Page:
Torrential downpour could not dampen the celebratory spirit at the premiere of “Bob Marley: One Love,” held at Westwood’s Regency Village Theatre on Feb. 6 — a momentous date, as yesterday would’ve been the Jamaican reggae legend’s 79th birthday.
The evening included appearances by star Kingsley Ben-Adir, producer Ziggy Marley and a plethora of other stars, including Stevie Wonder and executive producer Brad Pitt, who surreptitiously arrived at the event in support of his Plan B production.
More from Variety
Not long after posing alongside Pitt, Ben-Adir stopped on the red carpet to speak with Variety about transforming into the inimitable Bob Marley. He recalled the very first moment he stepped onto set in full wardrobe — complete with a wig of dreadlocks — to embody the essence of the beloved musician.
“Do you want an honest answer?” Ben-Adir asked. “I felt stressed. I wanted to change everything…I was pulling it and messing it up,” he said, miming the motion of tugging at the dreads. “You know, it was a process, so I took a while to ease in.”
And ease in he did. In his first starring role in a major studio film, Ben-Adir not only bears a striking resemblance to Marley, but masters his manner of speaking to an uncanny degree. The British-born actor delivers lines in fluent Jamaican patois as if he were raised on the island himself.
Ziggy Marley, the eldest son of the singer, recognized innate qualities in Ben-Adir that convinced him he was the right man to play his father.
“There’s a voice inside you what tell you the truth,” Marley told Variety. “You have to listen that, and that was Kingsley.”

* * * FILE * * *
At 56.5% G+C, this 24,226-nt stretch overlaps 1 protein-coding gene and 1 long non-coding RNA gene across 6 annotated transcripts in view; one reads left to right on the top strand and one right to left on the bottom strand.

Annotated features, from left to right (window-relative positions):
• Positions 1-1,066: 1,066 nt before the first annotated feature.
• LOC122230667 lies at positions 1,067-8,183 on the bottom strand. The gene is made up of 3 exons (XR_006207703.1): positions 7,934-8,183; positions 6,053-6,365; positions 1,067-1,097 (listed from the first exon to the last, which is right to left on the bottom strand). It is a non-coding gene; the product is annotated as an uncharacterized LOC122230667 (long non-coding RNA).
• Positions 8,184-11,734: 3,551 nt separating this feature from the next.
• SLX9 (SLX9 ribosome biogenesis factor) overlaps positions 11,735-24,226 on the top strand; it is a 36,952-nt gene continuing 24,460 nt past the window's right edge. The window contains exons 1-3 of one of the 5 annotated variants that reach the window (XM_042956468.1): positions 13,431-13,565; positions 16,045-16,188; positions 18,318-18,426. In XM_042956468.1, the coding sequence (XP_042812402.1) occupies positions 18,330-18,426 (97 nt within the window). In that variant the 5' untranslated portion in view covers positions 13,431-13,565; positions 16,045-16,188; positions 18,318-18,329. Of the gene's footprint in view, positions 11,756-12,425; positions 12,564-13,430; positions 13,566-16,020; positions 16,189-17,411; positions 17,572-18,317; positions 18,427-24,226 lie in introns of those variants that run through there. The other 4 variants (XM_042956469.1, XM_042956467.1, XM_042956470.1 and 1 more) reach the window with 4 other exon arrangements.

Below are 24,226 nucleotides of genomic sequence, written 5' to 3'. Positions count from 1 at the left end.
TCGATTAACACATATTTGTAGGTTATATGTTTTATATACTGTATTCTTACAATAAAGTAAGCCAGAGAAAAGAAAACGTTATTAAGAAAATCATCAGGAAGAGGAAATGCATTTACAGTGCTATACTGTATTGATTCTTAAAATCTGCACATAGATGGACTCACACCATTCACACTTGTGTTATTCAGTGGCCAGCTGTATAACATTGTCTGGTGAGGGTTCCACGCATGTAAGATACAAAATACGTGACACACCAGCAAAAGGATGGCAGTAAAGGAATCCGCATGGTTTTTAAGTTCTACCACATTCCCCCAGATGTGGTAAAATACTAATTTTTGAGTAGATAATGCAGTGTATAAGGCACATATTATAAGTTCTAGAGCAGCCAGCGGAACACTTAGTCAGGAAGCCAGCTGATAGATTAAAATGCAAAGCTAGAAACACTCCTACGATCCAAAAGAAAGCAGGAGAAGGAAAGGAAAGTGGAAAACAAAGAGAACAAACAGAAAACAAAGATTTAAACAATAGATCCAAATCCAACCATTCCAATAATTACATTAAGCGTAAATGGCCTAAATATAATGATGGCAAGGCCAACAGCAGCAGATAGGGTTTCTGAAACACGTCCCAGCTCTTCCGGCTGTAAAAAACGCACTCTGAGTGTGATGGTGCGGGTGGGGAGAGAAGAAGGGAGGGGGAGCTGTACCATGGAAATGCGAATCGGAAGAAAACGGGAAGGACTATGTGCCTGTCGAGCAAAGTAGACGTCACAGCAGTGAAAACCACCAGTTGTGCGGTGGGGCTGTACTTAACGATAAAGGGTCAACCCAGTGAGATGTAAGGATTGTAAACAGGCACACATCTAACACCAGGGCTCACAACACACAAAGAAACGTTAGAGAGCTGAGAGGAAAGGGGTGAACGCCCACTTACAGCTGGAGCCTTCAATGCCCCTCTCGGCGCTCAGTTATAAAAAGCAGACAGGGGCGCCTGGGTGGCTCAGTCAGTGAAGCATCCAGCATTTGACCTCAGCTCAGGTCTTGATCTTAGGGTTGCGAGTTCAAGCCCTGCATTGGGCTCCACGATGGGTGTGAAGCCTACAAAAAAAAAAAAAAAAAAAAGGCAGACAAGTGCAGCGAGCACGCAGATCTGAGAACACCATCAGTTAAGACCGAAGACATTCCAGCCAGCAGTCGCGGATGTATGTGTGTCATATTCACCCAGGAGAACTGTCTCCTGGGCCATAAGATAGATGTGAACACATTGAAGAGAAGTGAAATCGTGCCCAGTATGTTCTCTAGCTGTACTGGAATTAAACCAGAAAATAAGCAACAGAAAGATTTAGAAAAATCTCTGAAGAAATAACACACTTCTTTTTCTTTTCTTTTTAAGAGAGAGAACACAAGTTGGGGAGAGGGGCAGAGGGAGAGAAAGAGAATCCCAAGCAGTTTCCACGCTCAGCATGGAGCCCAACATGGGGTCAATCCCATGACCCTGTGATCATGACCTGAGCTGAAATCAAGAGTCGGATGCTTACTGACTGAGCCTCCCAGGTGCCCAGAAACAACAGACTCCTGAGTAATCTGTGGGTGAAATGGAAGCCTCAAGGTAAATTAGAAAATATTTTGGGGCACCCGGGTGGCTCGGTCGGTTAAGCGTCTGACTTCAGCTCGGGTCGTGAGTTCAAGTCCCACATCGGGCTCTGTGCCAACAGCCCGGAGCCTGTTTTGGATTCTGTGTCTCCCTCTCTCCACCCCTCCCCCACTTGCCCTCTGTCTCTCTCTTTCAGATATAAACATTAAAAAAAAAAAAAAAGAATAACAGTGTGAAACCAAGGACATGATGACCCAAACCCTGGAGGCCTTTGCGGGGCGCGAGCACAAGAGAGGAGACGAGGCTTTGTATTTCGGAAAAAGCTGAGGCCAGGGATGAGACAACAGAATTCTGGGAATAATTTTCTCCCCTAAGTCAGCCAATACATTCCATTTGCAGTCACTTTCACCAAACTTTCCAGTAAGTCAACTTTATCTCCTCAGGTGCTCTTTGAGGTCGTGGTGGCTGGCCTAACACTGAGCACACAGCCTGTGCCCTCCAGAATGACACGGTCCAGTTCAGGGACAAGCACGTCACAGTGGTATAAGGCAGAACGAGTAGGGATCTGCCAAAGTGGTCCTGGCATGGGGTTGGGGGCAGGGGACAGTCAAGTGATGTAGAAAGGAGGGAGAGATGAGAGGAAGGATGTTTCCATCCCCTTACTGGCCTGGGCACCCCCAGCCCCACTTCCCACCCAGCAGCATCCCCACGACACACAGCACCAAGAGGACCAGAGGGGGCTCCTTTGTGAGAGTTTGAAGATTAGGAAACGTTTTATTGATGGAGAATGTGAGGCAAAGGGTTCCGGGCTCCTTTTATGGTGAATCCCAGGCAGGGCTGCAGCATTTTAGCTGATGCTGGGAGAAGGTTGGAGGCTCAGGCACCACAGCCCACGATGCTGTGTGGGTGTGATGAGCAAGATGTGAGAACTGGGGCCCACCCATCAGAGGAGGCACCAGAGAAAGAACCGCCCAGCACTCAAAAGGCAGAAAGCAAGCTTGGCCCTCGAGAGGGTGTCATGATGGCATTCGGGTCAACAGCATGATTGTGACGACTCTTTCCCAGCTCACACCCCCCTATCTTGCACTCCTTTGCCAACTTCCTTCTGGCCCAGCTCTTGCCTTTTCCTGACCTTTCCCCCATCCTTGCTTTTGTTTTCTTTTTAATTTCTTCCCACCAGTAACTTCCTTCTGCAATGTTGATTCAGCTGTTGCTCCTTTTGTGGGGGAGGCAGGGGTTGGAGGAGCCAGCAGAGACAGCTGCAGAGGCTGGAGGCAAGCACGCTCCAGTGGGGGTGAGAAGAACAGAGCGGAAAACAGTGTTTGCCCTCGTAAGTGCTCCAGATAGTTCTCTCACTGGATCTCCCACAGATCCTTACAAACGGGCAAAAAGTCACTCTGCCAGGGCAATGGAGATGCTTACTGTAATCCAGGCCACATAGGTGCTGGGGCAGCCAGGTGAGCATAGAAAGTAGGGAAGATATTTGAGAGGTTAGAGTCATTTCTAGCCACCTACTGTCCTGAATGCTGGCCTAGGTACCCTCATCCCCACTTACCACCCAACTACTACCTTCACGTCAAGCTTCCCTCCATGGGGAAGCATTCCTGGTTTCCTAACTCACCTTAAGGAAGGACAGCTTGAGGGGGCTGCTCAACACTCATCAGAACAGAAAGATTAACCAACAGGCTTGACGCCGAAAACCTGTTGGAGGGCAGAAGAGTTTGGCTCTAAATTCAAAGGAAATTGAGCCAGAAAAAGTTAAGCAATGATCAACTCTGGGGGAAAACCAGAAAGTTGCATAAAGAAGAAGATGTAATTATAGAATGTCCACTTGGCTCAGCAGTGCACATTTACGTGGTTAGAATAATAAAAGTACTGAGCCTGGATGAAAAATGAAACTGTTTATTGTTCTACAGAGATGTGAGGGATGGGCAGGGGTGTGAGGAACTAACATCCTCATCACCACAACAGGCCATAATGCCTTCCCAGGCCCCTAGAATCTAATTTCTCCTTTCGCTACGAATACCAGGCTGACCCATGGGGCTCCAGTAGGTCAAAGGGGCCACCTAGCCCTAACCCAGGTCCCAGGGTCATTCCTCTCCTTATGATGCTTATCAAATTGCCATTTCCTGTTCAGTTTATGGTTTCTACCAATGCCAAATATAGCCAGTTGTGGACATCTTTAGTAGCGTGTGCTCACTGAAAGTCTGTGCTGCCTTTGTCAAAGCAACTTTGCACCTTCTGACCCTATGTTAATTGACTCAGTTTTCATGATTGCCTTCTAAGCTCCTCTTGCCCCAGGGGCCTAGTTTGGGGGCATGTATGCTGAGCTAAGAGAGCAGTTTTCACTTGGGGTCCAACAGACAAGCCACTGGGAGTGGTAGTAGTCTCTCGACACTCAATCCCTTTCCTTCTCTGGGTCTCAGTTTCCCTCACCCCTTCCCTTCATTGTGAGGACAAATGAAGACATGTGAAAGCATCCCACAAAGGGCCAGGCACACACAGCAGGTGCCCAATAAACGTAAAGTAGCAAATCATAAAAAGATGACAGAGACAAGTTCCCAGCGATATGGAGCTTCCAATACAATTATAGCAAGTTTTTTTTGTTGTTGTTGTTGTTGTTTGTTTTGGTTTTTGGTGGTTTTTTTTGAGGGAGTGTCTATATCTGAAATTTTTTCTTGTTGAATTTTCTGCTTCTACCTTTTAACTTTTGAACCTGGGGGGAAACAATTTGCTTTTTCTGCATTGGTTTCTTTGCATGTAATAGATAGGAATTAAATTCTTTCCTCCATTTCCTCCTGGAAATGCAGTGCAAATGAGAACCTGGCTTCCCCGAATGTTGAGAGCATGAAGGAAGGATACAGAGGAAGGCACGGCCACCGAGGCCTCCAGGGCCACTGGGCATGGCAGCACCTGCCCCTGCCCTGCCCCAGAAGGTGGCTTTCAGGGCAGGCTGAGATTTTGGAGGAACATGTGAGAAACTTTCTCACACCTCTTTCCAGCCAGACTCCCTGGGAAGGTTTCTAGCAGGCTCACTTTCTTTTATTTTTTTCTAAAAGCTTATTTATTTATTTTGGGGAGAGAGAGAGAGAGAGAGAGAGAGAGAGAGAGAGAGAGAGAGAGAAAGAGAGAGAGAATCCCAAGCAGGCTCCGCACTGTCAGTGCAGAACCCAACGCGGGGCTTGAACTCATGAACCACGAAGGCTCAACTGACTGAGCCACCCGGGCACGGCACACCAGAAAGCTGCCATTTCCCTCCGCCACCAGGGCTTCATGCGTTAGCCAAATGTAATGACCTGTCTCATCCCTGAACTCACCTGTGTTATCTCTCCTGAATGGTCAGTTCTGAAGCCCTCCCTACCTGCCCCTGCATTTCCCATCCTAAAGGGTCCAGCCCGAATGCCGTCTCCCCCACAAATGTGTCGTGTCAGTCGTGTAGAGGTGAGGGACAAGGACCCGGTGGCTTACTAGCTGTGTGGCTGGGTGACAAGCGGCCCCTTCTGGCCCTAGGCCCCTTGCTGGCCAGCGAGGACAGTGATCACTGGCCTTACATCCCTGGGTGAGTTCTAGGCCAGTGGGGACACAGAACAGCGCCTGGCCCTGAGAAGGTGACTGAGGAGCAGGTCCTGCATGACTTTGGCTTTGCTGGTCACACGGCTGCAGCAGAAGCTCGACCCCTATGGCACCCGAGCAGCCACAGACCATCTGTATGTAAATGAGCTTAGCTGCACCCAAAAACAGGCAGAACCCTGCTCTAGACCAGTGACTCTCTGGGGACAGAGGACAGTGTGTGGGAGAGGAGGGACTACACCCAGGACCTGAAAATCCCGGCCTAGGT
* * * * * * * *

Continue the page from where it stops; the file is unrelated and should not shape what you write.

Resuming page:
Ben-Adir has regaled press with stories of studiously prepping for “One Love” while on the set of Greta Gerwig’s “Barbie,” in which he plays a plastic doll. Was it difficult for the actor to oscillate between the voice of Ken and the voice of Bob Marley?
“No, no, no. When there’s too much work, I like it. I sort of get into a frenzy,” he said.
Marley’s signature raspy vocals are blended with Ben-Adir’s during the performance sequences. Ben-Adir sang the artist’s iconic songs when shooting those scenes and his own voice is featured in quieter moments throughout the film, when Bob is shown writing songs on the couch with an acoustic guitar. Ben-Adir, however, was not a trained musician when he accepted the role. Was he nervous at all for his singing lessons?
“Yes and no,” Ben-Adir said. “Once you get going, it’s more energizing than anything.”
Before being whisked down the carpet and into the theater, Ben-Adir shared his favorite Bob Marley song, a deep cut proving his intimate knowledge of his extensive discography: “So Jah S’eh.”
Best of Variety